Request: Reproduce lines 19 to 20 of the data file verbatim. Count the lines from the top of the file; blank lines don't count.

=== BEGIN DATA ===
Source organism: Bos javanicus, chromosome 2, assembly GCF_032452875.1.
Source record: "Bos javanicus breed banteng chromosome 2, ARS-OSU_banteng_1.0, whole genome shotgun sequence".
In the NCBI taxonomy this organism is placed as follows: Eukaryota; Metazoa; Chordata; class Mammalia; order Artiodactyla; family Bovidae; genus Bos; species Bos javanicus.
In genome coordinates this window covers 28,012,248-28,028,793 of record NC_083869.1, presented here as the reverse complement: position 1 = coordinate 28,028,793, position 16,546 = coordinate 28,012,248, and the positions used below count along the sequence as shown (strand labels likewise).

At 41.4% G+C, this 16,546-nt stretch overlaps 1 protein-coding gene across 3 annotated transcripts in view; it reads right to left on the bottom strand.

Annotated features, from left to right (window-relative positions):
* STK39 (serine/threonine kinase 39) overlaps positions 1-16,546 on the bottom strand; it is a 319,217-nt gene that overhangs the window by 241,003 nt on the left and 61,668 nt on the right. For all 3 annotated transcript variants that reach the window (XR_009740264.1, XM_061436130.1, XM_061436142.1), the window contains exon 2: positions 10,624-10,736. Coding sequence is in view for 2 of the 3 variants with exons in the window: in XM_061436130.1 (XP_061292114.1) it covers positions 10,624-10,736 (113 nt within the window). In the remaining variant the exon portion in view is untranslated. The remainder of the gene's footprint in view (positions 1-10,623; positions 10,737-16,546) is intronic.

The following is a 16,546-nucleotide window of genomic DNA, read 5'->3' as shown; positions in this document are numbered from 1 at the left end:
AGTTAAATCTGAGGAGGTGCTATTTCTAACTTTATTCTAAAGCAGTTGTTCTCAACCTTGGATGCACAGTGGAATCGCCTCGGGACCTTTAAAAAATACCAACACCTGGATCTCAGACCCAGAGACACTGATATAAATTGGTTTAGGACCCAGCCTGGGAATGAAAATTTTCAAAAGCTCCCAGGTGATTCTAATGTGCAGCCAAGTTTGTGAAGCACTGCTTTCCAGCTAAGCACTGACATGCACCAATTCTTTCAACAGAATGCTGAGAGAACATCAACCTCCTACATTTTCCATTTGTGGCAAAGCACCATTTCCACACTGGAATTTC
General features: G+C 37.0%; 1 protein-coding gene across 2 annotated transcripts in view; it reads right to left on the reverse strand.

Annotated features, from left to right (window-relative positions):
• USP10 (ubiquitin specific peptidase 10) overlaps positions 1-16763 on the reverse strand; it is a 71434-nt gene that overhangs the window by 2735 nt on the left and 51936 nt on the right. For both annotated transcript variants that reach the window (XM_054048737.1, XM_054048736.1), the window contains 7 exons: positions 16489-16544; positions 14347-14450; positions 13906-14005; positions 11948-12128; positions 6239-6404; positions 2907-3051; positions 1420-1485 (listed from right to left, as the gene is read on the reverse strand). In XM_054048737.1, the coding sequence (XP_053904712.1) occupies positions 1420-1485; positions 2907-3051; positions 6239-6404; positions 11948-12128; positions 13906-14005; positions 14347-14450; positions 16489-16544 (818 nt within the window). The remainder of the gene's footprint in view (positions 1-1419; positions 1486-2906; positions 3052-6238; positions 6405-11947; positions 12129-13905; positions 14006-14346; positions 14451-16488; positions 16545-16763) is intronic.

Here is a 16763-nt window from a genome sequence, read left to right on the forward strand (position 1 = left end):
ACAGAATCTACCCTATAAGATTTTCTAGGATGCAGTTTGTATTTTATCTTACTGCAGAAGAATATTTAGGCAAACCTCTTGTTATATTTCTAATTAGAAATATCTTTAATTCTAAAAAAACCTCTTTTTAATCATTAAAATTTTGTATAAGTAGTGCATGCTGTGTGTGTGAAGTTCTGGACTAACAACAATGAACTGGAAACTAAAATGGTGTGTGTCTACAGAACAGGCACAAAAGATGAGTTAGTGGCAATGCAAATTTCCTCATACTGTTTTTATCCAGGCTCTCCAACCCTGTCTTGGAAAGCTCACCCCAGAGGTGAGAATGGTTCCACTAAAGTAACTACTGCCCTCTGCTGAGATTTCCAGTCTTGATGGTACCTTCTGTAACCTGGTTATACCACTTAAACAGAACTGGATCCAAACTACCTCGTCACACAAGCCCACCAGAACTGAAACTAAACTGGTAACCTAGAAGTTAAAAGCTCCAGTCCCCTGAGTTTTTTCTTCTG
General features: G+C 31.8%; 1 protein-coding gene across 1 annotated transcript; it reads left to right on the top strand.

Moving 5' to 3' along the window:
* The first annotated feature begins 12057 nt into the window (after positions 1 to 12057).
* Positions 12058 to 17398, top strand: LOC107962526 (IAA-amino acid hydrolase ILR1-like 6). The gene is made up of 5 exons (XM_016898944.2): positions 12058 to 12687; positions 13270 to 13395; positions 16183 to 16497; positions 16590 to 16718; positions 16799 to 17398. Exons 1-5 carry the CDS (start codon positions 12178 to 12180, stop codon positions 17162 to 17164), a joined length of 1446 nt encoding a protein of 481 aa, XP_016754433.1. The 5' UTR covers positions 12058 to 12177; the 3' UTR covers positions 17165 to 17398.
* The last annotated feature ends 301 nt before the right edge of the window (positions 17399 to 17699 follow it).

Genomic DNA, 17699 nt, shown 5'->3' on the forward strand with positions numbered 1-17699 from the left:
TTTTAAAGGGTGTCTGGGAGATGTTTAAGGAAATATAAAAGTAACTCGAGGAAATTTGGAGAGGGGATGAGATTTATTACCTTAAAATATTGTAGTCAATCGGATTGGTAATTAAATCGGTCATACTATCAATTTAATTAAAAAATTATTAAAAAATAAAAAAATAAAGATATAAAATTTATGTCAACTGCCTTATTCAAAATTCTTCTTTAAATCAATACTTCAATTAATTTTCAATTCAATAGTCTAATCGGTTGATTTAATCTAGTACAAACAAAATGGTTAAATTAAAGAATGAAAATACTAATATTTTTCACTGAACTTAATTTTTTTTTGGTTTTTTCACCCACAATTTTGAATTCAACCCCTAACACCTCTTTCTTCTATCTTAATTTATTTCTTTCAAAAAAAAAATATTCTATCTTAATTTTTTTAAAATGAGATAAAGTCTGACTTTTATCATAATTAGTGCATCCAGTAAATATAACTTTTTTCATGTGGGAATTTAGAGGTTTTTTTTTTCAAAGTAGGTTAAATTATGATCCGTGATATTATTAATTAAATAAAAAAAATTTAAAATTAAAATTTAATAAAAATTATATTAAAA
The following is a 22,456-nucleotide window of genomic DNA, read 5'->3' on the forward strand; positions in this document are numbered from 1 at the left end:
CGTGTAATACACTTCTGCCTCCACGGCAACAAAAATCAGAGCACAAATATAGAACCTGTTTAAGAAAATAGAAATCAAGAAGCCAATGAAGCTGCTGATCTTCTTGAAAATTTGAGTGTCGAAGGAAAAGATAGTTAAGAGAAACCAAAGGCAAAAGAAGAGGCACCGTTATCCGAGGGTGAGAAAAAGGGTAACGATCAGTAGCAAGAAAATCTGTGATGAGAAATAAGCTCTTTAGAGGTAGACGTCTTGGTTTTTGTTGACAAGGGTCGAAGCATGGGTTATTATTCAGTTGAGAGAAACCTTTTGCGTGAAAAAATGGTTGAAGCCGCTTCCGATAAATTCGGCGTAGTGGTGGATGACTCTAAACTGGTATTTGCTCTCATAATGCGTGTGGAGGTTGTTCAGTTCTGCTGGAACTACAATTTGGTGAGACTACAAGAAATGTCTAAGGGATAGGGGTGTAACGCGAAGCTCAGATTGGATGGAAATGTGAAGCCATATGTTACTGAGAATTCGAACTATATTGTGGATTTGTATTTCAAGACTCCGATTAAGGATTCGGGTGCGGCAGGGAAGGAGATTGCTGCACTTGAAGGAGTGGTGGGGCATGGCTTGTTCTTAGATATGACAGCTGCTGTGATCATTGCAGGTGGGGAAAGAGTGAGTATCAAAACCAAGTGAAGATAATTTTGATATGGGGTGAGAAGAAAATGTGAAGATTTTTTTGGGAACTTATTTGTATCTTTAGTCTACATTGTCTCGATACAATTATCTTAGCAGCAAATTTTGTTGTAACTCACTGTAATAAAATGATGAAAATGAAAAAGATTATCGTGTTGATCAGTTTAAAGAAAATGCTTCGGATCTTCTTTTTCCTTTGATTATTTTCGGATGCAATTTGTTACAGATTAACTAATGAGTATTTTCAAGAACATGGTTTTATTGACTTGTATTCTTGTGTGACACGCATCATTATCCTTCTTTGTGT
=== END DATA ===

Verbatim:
* The last annotated feature ends 301 nt before the right edge of the window (positions 17399 to 17699 follow it).

Genomic DNA, 17699 nt, shown 5'->3' on the forward strand with positions numbered 1-17699 from the left: